Author Archives: anenome5

The Solution to Gun Control in a Free Society

by Michael Eliot

With all the (nauseating) discussion I have seen on the interwebs and in real life, back and forth, about what could be done, should be done, will be done in response to yet another horrific school massacre, I would like to paint a picture of possible responses were we living in a free society. And the interesting thing is that everyone gets to have their own way.

A free society means the end of politics as we know it, because ‘politics’ means the majority choosing a policy to force on the minority, which the latter must then endure. By contrast, in a free society, which would be marked by the sovereignty of individual decision-making more than any other factor, each family would be free to pursue whichever strategy they felt the most efficacious in achieving their desired goal.

In response to this most recent shooting, several policy prescriptions have been put forth from all quarters. There are those who want to further restrict gun ownership and availability. Some feel that only on-site protection along the lines of armed guards in schools can prevent further tragedies. And there are those who want to focus on improving mental-health-care availability. I’m sure there are others, but let’s focus on these three main responses.

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Dear Egypt: Constitutions Are Not Magic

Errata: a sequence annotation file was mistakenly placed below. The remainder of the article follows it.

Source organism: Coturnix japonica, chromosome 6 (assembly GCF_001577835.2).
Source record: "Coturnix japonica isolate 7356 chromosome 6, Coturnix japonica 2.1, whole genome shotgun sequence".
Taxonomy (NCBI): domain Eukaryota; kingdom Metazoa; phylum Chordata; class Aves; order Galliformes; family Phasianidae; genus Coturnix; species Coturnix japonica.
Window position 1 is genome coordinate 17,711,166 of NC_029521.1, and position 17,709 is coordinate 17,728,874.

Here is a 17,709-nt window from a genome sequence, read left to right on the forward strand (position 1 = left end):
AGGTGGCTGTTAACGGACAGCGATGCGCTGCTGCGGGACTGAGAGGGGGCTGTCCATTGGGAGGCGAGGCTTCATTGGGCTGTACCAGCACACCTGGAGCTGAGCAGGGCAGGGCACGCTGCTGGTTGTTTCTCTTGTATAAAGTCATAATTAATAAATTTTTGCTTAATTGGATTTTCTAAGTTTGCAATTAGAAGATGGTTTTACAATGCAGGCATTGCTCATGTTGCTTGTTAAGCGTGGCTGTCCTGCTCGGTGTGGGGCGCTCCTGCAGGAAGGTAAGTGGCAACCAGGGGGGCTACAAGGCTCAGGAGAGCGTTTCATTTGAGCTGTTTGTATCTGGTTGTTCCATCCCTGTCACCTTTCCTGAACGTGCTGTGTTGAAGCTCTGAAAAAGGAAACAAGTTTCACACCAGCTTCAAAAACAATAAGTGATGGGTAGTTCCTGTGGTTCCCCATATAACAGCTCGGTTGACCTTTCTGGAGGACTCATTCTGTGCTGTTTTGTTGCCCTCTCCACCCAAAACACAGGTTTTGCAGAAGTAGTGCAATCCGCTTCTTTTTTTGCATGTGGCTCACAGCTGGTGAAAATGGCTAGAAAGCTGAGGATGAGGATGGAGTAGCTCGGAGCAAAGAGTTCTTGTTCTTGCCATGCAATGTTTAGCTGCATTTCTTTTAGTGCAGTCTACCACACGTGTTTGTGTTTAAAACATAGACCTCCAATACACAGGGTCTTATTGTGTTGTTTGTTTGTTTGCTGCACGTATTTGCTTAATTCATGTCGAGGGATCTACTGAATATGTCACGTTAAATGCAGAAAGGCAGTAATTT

by Michael Eliot

It is painful, as a libertarian, to watch the constitutional drama currently unfolding in Egypt, painful to watch a modern people make the same mistakes made by the Founders of America 225 years ago, painful to read of needless clashes and deaths and tortured struggle in pursuit of an impossible goal.

Americans began the modern obsession with constitutional government saying governments “deriv[e] their just powers from the consent of the governed.” That is, governments are legitimate if they have the consent of each individual they govern.

But what if some people do not give their consent, or later withdraw it? A government cannot justly govern those who do not give their consent.

There is another complication: the only powers governments can legitimately use are just powers.

So the question is, does government have any just powers?
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